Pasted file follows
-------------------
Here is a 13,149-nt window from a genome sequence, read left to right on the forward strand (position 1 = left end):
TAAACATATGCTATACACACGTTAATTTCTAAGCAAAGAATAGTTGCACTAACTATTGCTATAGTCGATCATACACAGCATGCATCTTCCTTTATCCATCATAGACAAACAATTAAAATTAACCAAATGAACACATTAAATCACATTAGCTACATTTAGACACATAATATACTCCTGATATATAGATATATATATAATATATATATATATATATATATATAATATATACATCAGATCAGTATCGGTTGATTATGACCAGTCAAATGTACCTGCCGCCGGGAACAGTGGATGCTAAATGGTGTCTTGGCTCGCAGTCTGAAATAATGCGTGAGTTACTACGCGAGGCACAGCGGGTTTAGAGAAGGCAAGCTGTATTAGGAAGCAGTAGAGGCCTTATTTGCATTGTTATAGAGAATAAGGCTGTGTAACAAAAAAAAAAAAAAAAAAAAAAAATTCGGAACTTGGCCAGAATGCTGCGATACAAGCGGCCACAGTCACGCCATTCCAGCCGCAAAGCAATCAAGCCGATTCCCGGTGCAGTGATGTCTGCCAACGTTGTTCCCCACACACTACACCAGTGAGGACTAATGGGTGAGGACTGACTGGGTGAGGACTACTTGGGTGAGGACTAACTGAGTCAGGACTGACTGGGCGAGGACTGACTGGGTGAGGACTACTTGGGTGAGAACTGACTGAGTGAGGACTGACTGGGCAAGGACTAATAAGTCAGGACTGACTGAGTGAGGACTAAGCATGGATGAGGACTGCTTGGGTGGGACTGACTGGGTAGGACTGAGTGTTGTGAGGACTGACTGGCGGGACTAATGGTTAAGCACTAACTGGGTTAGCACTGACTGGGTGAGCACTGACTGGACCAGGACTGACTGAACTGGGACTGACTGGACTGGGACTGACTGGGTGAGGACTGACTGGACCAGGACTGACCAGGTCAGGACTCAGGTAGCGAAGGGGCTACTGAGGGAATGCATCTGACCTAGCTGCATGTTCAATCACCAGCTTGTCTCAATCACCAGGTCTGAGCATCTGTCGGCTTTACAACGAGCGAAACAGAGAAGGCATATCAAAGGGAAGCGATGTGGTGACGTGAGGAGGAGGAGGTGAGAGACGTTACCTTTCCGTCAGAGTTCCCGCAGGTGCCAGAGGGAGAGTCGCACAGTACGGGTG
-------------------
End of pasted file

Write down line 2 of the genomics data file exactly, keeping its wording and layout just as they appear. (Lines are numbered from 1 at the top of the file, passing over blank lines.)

TAAACATATGCTATACACACGTTAATTTCTAAGCAAAGAATAGTTGCACTAACTATTGCTATAGTCGATCATACACAGCATGCATCTTCCTTTATCCATCATAGACAAACAATTAAAATTAACCAAATGAACACATTAAATCACATTAGCTACATTTAGACACATAATATACTCCTGATATATAGATATATATATAATATATATATATATATATATATATAATATATACATCAGATCAGTATCGGTTGATTATGACCAGTCAAATGTACCTGCCGCCGGGAACAGTGGATGCTAAATGGTGTCTTGGCTCGCAGTCTGAAATAATGCGTGAGTTACTACGCGAGGCACAGCGGGTTTAGAGAAGGCAAGCTGTATTAGGAAGCAGTAGAGGCCTTATTTGCATTGTTATAGAGAATAAGGCTGTGTAACAAAAAAAAAAAAAAAAAAAAAAAATTCGGAACTTGGCCAGAATGCTGCGATACAAGCGGCCACAGTCACGCCATTCCAGCCGCAAAGCAATCAAGCCGATTCCCGGTGCAGTGATGTCTGCCAACGTTGTTCCCCACACACTACACCAGTGAGGACTAATGGGTGAGGACTGACTGGGTGAGGACTACTTGGGTGAGGACTAACTGAGTCAGGACTGACTGGGCGAGGACTGACTGGGTGAGGACTACTTGGGTGAGAACTGACTGAGTGAGGACTGACTGGGCAAGGACTAATAAGTCAGGACTGACTGAGTGAGGACTAAGCATGGATGAGGACTGCTTGGGTGGGACTGACTGGGTAGGACTGAGTGTTGTGAGGACTGACTGGCGGGACTAATGGTTAAGCACTAACTGGGTTAGCACTGACTGGGTGAGCACTGACTGGACCAGGACTGACTGAACTGGGACTGACTGGACTGGGACTGACTGGGTGAGGACTGACTGGACCAGGACTGACCAGGTCAGGACTCAGGTAGCGAAGGGGCTACTGAGGGAATGCATCTGACCTAGCTGCATGTTCAATCACCAGCTTGTCTCAATCACCAGGTCTGAGCATCTGTCGGCTTTACAACGAGCGAAACAGAGAAGGCATATCAAAGGGAAGCGATGTGGTGACGTGAGGAGGAGGAGGTGAGAGACGTTACCTTTCCGTCAGAGTTCCCGCAGGTGCCAGAGGGAGAGTCGCACAGTACGGGTG